Very cogent post; in fact I got linked here from National Review & now I'm poking around the whole blog.

I have decided to attend a training class next month, which is the main requirement to apply for a concealed carry permit. In the past I've never felt the need to go armed, but I have become convinced that events may overtake me. I was at VT (just passing through) a few weeks ago so it seems as if it's a more immediate thrat than it might seem if I lived somewhere else.

I have always been against gun bans, but what I cannot understand is why the proponents maintain that disarming citizens while leaving criminals armed makes us safer. And I'm willing to be convinced if someone can muster an argument, but I've yet to hear one.


Britain's anti-American media


The risk of being violently attacked in England & Wales is already higher than in America and rising

Only if you don't you count murder as a violent attack.

Can we please just shut up about V-Tech? We have no leg to stand on.

Unfortunately it's the American students who don't have a leg to stand on, having had them both blown off.

Winfred Mann


Well stated position. Gun control will never change the behavior of the criminals or the mentally ill, who will use any weapon available to commit mayhem.



I need to make two corrections, with apologies.

Reading the Home Office bulletin linked again, I see that homicides are included in the statistics as reported by the police, but removed again if all suspects are acquitted. So an unsolved murder will be listed if no suspects are brought to trial, but if a suspect is acquitted (although the victim is still dead) the homicide is removed from the statistics.

My statement that the V-Tech murders would have been treated as a single crime is not correct. However, if the killer was considered to be mentally-disturbed (as Mr Cho clearly was) the deaths would not feature AT ALL in the general homicide statistics. Separate statistics are kept for people killed by those too mentally disturbed to be found guilty.

The general point that comparisons are not "apples and apples" remains true, but I must apologise again for these errors. I have corrected the text accordingly.


"...the NRA's call to help arm Britain in 1940 resulted in the collection of more than 7,000 firearms for Britain's defense against potential invasion by Germany (Britain had virtually disarmed itself with a series of gun control laws enacted between World War I and World War II)."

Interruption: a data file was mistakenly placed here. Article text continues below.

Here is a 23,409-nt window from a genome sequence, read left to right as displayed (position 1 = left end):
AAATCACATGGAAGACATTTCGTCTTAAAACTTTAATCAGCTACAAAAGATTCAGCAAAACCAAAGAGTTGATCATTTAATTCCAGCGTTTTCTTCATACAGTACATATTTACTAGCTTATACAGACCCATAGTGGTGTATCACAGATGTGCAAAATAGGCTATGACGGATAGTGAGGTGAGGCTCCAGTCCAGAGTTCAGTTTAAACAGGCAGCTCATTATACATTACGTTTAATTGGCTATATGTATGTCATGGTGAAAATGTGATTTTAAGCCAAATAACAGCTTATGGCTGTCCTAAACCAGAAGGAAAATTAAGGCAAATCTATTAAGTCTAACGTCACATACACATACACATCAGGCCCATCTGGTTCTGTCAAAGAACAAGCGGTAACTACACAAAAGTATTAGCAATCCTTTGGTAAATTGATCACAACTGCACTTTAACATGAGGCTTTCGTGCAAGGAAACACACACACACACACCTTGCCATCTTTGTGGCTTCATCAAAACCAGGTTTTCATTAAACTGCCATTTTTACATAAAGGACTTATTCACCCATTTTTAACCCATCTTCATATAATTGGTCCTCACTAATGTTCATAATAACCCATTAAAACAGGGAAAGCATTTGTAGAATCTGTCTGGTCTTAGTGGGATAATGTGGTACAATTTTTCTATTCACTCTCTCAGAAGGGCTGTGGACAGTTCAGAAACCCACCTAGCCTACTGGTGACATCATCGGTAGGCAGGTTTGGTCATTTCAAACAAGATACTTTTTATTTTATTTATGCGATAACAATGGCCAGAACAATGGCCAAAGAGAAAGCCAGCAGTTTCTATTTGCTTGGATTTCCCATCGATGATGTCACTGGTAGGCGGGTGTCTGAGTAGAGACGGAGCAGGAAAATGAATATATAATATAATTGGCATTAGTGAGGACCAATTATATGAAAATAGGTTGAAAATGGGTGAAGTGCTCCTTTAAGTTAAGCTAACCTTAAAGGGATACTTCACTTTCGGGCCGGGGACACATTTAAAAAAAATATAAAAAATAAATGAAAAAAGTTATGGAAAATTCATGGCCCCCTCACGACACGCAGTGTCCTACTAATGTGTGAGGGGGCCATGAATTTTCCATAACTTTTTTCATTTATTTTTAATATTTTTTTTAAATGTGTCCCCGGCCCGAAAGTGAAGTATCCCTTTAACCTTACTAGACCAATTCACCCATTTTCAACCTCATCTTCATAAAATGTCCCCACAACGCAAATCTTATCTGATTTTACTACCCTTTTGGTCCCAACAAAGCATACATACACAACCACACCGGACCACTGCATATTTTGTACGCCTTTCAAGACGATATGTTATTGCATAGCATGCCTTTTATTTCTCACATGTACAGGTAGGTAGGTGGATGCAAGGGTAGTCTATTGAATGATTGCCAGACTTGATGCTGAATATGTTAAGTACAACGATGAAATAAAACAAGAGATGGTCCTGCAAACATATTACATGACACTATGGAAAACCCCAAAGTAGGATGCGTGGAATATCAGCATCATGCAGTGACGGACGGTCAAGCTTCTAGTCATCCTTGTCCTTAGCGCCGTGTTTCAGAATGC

Hello China, our forces are away.


One of my greatest regrets was selling my rifle and letting my licence lapse. (Another was voting pro-Common Market in the referendum.)


Well said, Tom and good to see Dave here too. And my other friends, of course. There is immense hypocrisy in our attitude to these things in America. Also in Russia.


Tom, I am glad you have made this point, I have not made any posts on the V-Tech shootings, as my opinion was that he was deranged, and could have wreaked the same damage with a samurai sword, an axe or molotov cocktails.

I have held a shotgun licence for thirty two years, yet at my last renewal I was asked why I had not filled the form in correctly. I looked blankly at the officer who felt the need to make a home visit. You have not entered your criminal convictions, again a blank look- your three points for speeding ! (doing 35mph at 6am in a 30 mph zone, which the week before was 40mph) I was told he would let it go this time but on my next renewal in five years I must put down everything on my criminal record.

Parliament has dictated that we should hand over our personal defence to the Police, who have little interest in dealing with real crime, with people who have Uzi's and machetes- they are just intent on going after the soft targets, as I posted today at Looking for a voice.

Until Chief Constables are directly elected and accountable this farce will go on.


You've hit the nail on the head, TP.

I hate to see this turn into a black and white issue (a complete ban on guns vs. guns for everyone). The U.S. isn't perfect, and I'd like to see some existing restrictions on gun ownership followed more carefully, but a complete ban on guns is a terrible idea. Everyone is in danger when only criminals have access to guns.

Lord Nazh

Great post!

You pointed out what I and almost everyone that believes in the right of self protection keep saying that no one listens to. No matter what laws you pass, CRIMINALS will not follow them.

Dave Petterson

How true. I did supported some form of gun control until the mid 90s. My gut suggested it made sense but after talking to a US Navy SEAL and when some of the media bias was pointed out and I did some checking I was converted and now think we should allow freer access in the UK plus the right to defend ourselves in our own homes with a carry option for when we are out. All under a scheme that excludes criminals and those with mental problems.